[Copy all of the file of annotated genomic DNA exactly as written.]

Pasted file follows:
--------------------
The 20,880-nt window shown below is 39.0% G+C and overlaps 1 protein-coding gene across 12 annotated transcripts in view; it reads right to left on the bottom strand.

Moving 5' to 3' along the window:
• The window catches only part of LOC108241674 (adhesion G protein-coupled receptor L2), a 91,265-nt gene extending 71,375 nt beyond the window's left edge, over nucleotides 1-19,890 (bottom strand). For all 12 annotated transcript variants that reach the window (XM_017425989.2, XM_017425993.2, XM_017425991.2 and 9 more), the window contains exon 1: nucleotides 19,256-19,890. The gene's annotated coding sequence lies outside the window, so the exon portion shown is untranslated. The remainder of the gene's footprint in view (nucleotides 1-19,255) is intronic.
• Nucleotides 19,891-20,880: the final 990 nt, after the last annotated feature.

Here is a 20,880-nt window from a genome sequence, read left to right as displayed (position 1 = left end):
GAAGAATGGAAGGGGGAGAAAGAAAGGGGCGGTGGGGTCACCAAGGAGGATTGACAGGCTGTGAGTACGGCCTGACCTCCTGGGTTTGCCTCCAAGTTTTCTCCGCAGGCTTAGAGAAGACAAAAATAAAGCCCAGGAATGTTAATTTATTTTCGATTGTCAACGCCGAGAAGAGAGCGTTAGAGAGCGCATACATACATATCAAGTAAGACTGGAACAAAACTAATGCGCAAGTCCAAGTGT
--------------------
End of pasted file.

The 20,880-nt window shown below is 39.0% G+C and overlaps 1 protein-coding gene across 12 annotated transcripts in view; it reads right to left on the bottom strand.

Moving 5' to 3' along the window:
• The window catches only part of LOC108241674 (adhesion G protein-coupled receptor L2), a 91,265-nt gene extending 71,375 nt beyond the window's left edge, over nucleotides 1-19,890 (bottom strand). For all 12 annotated transcript variants that reach the window (XM_017425989.2, XM_017425993.2, XM_017425991.2 and 9 more), the window contains exon 1: nucleotides 19,256-19,890. The gene's annotated coding sequence lies outside the window, so the exon portion shown is untranslated. The remainder of the gene's footprint in view (nucleotides 1-19,255) is intronic.
• Nucleotides 19,891-20,880: the final 990 nt, after the last annotated feature.

Here is a 20,880-nt window from a genome sequence, read left to right as displayed (position 1 = left end):
GAAGAATGGAAGGGGGAGAAAGAAAGGGGCGGTGGGGTCACCAAGGAGGATTGACAGGCTGTGAGTACGGCCTGACCTCCTGGGTTTGCCTCCAAGTTTTCTCCGCAGGCTTAGAGAAGACAAAAATAAAGCCCAGGAATGTTAATTTATTTTCGATTGTCAACGCCGAGAAGAGAGCGTTAGAGAGCGCATACATACATATCAAGTAAGACTGGAACAAAACTAATGCGCAAGTCCAAGTGT